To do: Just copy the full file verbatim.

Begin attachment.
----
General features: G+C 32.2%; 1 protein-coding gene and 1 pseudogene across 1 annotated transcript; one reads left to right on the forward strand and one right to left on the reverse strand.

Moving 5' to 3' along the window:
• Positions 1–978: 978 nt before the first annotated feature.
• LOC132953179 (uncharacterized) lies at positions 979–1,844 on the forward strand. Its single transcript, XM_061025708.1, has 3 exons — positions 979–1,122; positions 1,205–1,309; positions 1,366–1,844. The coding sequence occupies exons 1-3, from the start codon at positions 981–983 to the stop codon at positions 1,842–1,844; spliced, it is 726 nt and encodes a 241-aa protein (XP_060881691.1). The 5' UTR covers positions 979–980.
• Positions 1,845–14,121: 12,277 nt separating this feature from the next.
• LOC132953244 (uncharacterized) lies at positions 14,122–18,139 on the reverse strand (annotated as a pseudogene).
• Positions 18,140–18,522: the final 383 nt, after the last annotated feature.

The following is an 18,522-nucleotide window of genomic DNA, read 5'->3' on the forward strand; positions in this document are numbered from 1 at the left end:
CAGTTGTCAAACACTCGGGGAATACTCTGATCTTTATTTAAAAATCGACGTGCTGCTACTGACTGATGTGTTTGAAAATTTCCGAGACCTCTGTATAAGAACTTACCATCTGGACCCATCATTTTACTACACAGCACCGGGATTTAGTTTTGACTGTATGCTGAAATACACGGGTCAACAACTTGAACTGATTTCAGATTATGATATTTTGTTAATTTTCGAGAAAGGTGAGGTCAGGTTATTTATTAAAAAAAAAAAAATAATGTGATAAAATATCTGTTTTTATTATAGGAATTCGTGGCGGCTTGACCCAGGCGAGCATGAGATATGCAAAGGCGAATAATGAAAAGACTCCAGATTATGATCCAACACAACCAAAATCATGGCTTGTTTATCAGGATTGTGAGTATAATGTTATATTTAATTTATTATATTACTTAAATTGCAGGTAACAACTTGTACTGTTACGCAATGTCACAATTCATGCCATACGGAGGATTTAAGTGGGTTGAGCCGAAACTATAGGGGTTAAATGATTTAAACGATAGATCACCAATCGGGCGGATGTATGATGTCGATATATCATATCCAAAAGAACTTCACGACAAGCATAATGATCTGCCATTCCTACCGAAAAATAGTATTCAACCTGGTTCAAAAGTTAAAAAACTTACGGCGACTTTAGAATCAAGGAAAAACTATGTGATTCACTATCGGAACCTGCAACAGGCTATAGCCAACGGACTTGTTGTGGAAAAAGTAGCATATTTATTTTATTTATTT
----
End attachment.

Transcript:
General features: G+C 32.2%; 1 protein-coding gene and 1 pseudogene across 1 annotated transcript; one reads left to right on the forward strand and one right to left on the reverse strand.

Moving 5' to 3' along the window:
• Positions 1–978: 978 nt before the first annotated feature.
• LOC132953179 (uncharacterized) lies at positions 979–1,844 on the forward strand. Its single transcript, XM_061025708.1, has 3 exons — positions 979–1,122; positions 1,205–1,309; positions 1,366–1,844. The coding sequence occupies exons 1-3, from the start codon at positions 981–983 to the stop codon at positions 1,842–1,844; spliced, it is 726 nt and encodes a 241-aa protein (XP_060881691.1). The 5' UTR covers positions 979–980.
• Positions 1,845–14,121: 12,277 nt separating this feature from the next.
• LOC132953244 (uncharacterized) lies at positions 14,122–18,139 on the reverse strand (annotated as a pseudogene).
• Positions 18,140–18,522: the final 383 nt, after the last annotated feature.

The following is an 18,522-nucleotide window of genomic DNA, read 5'->3' on the forward strand; positions in this document are numbered from 1 at the left end:
CAGTTGTCAAACACTCGGGGAATACTCTGATCTTTATTTAAAAATCGACGTGCTGCTACTGACTGATGTGTTTGAAAATTTCCGAGACCTCTGTATAAGAACTTACCATCTGGACCCATCATTTTACTACACAGCACCGGGATTTAGTTTTGACTGTATGCTGAAATACACGGGTCAACAACTTGAACTGATTTCAGATTATGATATTTTGTTAATTTTCGAGAAAGGTGAGGTCAGGTTATTTATTAAAAAAAAAAAAATAATGTGATAAAATATCTGTTTTTATTATAGGAATTCGTGGCGGCTTGACCCAGGCGAGCATGAGATATGCAAAGGCGAATAATGAAAAGACTCCAGATTATGATCCAACACAACCAAAATCATGGCTTGTTTATCAGGATTGTGAGTATAATGTTATATTTAATTTATTATATTACTTAAATTGCAGGTAACAACTTGTACTGTTACGCAATGTCACAATTCATGCCATACGGAGGATTTAAGTGGGTTGAGCCGAAACTATAGGGGTTAAATGATTTAAACGATAGATCACCAATCGGGCGGATGTATGATGTCGATATATCATATCCAAAAGAACTTCACGACAAGCATAATGATCTGCCATTCCTACCGAAAAATAGTATTCAACCTGGTTCAAAAGTTAAAAAACTTACGGCGACTTTAGAATCAAGGAAAAACTATGTGATTCACTATCGGAACCTGCAACAGGCTATAGCCAACGGACTTGTTGTGGAAAAAGTAGCATATTTATTTTATTTATTT